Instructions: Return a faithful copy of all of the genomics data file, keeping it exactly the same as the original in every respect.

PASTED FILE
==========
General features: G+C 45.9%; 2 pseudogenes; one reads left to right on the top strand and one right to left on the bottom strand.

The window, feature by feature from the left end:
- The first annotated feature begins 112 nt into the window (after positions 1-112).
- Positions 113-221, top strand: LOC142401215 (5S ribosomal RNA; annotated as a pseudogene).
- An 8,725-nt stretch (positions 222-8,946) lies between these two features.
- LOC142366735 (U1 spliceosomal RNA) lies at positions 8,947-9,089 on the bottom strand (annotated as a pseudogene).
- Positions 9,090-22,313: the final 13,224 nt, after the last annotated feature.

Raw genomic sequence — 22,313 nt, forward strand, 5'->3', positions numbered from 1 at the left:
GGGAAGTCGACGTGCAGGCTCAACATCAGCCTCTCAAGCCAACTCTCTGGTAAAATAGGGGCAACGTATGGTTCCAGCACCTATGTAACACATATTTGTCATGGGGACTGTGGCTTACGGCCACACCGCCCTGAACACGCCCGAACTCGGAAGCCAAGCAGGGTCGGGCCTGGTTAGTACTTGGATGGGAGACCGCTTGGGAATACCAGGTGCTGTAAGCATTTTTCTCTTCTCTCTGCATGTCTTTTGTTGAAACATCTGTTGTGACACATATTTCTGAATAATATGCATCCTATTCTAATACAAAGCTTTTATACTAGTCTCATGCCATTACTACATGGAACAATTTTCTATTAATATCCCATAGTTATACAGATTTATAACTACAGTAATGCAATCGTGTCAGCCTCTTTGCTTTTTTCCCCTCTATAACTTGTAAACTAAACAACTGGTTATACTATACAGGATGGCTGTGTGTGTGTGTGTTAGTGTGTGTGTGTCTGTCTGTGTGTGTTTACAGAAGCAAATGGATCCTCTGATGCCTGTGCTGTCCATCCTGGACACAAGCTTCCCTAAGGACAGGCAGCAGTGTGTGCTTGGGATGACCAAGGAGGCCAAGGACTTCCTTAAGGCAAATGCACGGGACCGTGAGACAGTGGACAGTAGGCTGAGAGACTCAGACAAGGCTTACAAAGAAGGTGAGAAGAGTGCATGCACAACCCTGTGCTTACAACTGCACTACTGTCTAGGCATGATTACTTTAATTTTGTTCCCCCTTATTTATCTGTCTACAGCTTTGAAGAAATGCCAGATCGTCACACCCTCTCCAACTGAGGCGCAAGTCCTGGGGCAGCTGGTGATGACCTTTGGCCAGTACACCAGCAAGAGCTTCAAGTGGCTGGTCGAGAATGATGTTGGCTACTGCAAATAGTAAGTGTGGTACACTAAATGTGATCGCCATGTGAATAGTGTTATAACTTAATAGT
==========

General features: G+C 45.9%; 2 pseudogenes; one reads left to right on the top strand and one right to left on the bottom strand.

The window, feature by feature from the left end:
- The first annotated feature begins 112 nt into the window (after positions 1-112).
- Positions 113-221, top strand: LOC142401215 (5S ribosomal RNA; annotated as a pseudogene).
- An 8,725-nt stretch (positions 222-8,946) lies between these two features.
- LOC142366735 (U1 spliceosomal RNA) lies at positions 8,947-9,089 on the bottom strand (annotated as a pseudogene).
- Positions 9,090-22,313: the final 13,224 nt, after the last annotated feature.

Raw genomic sequence — 22,313 nt, forward strand, 5'->3', positions numbered from 1 at the left:
GGGAAGTCGACGTGCAGGCTCAACATCAGCCTCTCAAGCCAACTCTCTGGTAAAATAGGGGCAACGTATGGTTCCAGCACCTATGTAACACATATTTGTCATGGGGACTGTGGCTTACGGCCACACCGCCCTGAACACGCCCGAACTCGGAAGCCAAGCAGGGTCGGGCCTGGTTAGTACTTGGATGGGAGACCGCTTGGGAATACCAGGTGCTGTAAGCATTTTTCTCTTCTCTCTGCATGTCTTTTGTTGAAACATCTGTTGTGACACATATTTCTGAATAATATGCATCCTATTCTAATACAAAGCTTTTATACTAGTCTCATGCCATTACTACATGGAACAATTTTCTATTAATATCCCATAGTTATACAGATTTATAACTACAGTAATGCAATCGTGTCAGCCTCTTTGCTTTTTTCCCCTCTATAACTTGTAAACTAAACAACTGGTTATACTATACAGGATGGCTGTGTGTGTGTGTGTTAGTGTGTGTGTGTCTGTCTGTGTGTGTTTACAGAAGCAAATGGATCCTCTGATGCCTGTGCTGTCCATCCTGGACACAAGCTTCCCTAAGGACAGGCAGCAGTGTGTGCTTGGGATGACCAAGGAGGCCAAGGACTTCCTTAAGGCAAATGCACGGGACCGTGAGACAGTGGACAGTAGGCTGAGAGACTCAGACAAGGCTTACAAAGAAGGTGAGAAGAGTGCATGCACAACCCTGTGCTTACAACTGCACTACTGTCTAGGCATGATTACTTTAATTTTGTTCCCCCTTATTTATCTGTCTACAGCTTTGAAGAAATGCCAGATCGTCACACCCTCTCCAACTGAGGCGCAAGTCCTGGGGCAGCTGGTGATGACCTTTGGCCAGTACACCAGCAAGAGCTTCAAGTGGCTGGTCGAGAATGATGTTGGCTACTGCAAATAGTAAGTGTGGTACACTAAATGTGATCGCCATGTGAATAGTGTTATAACTTAATAGT